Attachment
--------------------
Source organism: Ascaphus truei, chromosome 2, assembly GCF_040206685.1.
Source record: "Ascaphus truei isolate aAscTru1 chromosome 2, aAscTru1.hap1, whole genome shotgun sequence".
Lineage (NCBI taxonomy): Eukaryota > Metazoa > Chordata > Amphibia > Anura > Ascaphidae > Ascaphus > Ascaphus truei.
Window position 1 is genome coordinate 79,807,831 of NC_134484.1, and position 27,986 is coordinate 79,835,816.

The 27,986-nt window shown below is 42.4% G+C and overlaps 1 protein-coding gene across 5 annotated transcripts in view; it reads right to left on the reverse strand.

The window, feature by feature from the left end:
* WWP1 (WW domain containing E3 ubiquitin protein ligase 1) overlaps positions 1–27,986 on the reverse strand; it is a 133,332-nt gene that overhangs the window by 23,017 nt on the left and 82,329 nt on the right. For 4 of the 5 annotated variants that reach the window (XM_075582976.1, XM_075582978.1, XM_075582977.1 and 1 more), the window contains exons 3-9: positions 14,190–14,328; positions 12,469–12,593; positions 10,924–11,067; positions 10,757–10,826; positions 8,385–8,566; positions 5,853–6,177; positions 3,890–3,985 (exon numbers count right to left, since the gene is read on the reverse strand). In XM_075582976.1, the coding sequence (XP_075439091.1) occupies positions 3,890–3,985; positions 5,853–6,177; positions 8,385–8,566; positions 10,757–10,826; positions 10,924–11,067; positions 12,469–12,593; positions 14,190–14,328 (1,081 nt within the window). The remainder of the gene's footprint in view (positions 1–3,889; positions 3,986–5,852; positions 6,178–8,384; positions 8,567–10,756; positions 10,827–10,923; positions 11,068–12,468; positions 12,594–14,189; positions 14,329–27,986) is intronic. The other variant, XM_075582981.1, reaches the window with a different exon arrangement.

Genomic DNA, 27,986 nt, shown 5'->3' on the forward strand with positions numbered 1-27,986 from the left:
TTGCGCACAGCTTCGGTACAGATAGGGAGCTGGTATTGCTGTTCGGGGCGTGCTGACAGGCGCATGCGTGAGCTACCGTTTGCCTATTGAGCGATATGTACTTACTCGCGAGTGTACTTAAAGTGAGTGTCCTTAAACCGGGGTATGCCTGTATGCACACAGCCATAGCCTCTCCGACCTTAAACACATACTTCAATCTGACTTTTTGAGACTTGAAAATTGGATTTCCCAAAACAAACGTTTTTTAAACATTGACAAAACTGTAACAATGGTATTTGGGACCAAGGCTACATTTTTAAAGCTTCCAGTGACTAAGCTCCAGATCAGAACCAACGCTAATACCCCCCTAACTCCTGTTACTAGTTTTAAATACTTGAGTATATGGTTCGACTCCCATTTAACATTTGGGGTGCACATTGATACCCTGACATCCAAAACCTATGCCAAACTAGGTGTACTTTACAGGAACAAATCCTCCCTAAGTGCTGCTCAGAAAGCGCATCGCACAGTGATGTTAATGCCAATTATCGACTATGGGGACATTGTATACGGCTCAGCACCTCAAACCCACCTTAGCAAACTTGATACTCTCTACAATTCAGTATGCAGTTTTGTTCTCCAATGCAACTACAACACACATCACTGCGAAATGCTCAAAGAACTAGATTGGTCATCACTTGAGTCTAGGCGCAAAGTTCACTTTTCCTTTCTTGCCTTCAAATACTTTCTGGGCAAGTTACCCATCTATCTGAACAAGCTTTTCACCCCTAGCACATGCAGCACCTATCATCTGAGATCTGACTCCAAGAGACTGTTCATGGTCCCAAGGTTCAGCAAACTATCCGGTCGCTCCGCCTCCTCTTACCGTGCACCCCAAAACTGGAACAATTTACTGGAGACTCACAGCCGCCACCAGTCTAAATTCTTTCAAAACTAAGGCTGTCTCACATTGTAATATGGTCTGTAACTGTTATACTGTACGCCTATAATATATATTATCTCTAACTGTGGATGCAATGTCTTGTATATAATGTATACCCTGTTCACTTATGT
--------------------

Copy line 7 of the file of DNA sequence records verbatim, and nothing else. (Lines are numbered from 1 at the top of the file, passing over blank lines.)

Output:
* WWP1 (WW domain containing E3 ubiquitin protein ligase 1) overlaps positions 1–27,986 on the reverse strand; it is a 133,332-nt gene that overhangs the window by 23,017 nt on the left and 82,329 nt on the right. For 4 of the 5 annotated variants that reach the window (XM_075582976.1, XM_075582978.1, XM_075582977.1 and 1 more), the window contains exons 3-9: positions 14,190–14,328; positions 12,469–12,593; positions 10,924–11,067; positions 10,757–10,826; positions 8,385–8,566; positions 5,853–6,177; positions 3,890–3,985 (exon numbers count right to left, since the gene is read on the reverse strand). In XM_075582976.1, the coding sequence (XP_075439091.1) occupies positions 3,890–3,985; positions 5,853–6,177; positions 8,385–8,566; positions 10,757–10,826; positions 10,924–11,067; positions 12,469–12,593; positions 14,190–14,328 (1,081 nt within the window). The remainder of the gene's footprint in view (positions 1–3,889; positions 3,986–5,852; positions 6,178–8,384; positions 8,567–10,756; positions 10,827–10,923; positions 11,068–12,468; positions 12,594–14,189; positions 14,329–27,986) is intronic. The other variant, XM_075582981.1, reaches the window with a different exon arrangement.